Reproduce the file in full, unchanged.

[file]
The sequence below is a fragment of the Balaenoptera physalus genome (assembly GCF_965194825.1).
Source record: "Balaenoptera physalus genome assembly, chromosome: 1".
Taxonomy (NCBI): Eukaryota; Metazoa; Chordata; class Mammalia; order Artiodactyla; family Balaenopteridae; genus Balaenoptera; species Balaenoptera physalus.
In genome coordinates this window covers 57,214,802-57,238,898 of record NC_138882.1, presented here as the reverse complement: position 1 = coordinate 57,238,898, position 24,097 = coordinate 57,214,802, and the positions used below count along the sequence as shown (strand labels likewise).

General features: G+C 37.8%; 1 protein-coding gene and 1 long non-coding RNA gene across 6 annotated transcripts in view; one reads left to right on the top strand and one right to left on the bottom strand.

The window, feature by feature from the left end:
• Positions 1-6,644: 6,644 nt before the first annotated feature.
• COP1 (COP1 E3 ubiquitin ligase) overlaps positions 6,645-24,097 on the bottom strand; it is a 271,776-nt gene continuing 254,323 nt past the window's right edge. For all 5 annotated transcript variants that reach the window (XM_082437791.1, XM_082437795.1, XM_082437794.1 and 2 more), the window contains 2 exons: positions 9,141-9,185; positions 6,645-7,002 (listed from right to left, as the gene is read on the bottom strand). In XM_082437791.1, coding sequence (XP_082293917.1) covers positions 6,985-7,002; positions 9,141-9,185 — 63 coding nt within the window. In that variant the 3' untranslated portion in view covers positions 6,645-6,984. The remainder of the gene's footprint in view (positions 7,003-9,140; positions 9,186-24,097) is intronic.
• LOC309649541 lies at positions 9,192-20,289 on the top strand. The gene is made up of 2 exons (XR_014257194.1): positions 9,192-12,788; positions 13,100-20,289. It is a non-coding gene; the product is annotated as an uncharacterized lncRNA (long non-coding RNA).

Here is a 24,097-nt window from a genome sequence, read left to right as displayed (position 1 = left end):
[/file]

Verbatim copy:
The sequence below is a fragment of the Balaenoptera physalus genome (assembly GCF_965194825.1).
Source record: "Balaenoptera physalus genome assembly, chromosome: 1".
Taxonomy (NCBI): Eukaryota; Metazoa; Chordata; class Mammalia; order Artiodactyla; family Balaenopteridae; genus Balaenoptera; species Balaenoptera physalus.
In genome coordinates this window covers 57,214,802-57,238,898 of record NC_138882.1, presented here as the reverse complement: position 1 = coordinate 57,238,898, position 24,097 = coordinate 57,214,802, and the positions used below count along the sequence as shown (strand labels likewise).

General features: G+C 37.8%; 1 protein-coding gene and 1 long non-coding RNA gene across 6 annotated transcripts in view; one reads left to right on the top strand and one right to left on the bottom strand.

The window, feature by feature from the left end:
• Positions 1-6,644: 6,644 nt before the first annotated feature.
• COP1 (COP1 E3 ubiquitin ligase) overlaps positions 6,645-24,097 on the bottom strand; it is a 271,776-nt gene continuing 254,323 nt past the window's right edge. For all 5 annotated transcript variants that reach the window (XM_082437791.1, XM_082437795.1, XM_082437794.1 and 2 more), the window contains 2 exons: positions 9,141-9,185; positions 6,645-7,002 (listed from right to left, as the gene is read on the bottom strand). In XM_082437791.1, coding sequence (XP_082293917.1) covers positions 6,985-7,002; positions 9,141-9,185 — 63 coding nt within the window. In that variant the 3' untranslated portion in view covers positions 6,645-6,984. The remainder of the gene's footprint in view (positions 7,003-9,140; positions 9,186-24,097) is intronic.
• LOC309649541 lies at positions 9,192-20,289 on the top strand. The gene is made up of 2 exons (XR_014257194.1): positions 9,192-12,788; positions 13,100-20,289. It is a non-coding gene; the product is annotated as an uncharacterized lncRNA (long non-coding RNA).

Here is a 24,097-nt window from a genome sequence, read left to right as displayed (position 1 = left end):